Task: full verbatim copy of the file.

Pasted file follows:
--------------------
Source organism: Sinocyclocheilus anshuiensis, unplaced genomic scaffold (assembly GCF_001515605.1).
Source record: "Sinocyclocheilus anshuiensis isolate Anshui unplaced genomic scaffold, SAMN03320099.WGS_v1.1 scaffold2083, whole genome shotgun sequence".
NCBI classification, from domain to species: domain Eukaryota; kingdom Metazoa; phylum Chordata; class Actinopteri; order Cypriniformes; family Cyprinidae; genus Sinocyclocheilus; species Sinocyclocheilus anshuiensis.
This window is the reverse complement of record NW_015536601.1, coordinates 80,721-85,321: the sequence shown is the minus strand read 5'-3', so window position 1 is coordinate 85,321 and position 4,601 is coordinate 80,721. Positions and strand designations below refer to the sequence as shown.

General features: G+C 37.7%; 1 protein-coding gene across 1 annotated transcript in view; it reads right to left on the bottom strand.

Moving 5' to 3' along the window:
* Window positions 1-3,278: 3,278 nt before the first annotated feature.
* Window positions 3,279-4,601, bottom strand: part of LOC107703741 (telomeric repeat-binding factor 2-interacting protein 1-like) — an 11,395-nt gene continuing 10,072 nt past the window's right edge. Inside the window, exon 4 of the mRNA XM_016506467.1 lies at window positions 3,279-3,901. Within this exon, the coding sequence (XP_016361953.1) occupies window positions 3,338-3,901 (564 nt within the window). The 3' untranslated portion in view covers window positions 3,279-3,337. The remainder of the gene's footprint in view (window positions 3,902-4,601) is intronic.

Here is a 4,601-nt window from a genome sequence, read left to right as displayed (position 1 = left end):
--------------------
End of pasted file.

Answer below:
Source organism: Sinocyclocheilus anshuiensis, unplaced genomic scaffold (assembly GCF_001515605.1).
Source record: "Sinocyclocheilus anshuiensis isolate Anshui unplaced genomic scaffold, SAMN03320099.WGS_v1.1 scaffold2083, whole genome shotgun sequence".
NCBI classification, from domain to species: domain Eukaryota; kingdom Metazoa; phylum Chordata; class Actinopteri; order Cypriniformes; family Cyprinidae; genus Sinocyclocheilus; species Sinocyclocheilus anshuiensis.
This window is the reverse complement of record NW_015536601.1, coordinates 80,721-85,321: the sequence shown is the minus strand read 5'-3', so window position 1 is coordinate 85,321 and position 4,601 is coordinate 80,721. Positions and strand designations below refer to the sequence as shown.

General features: G+C 37.7%; 1 protein-coding gene across 1 annotated transcript in view; it reads right to left on the bottom strand.

Moving 5' to 3' along the window:
* Window positions 1-3,278: 3,278 nt before the first annotated feature.
* Window positions 3,279-4,601, bottom strand: part of LOC107703741 (telomeric repeat-binding factor 2-interacting protein 1-like) — an 11,395-nt gene continuing 10,072 nt past the window's right edge. Inside the window, exon 4 of the mRNA XM_016506467.1 lies at window positions 3,279-3,901. Within this exon, the coding sequence (XP_016361953.1) occupies window positions 3,338-3,901 (564 nt within the window). The 3' untranslated portion in view covers window positions 3,279-3,337. The remainder of the gene's footprint in view (window positions 3,902-4,601) is intronic.

Here is a 4,601-nt window from a genome sequence, read left to right as displayed (position 1 = left end):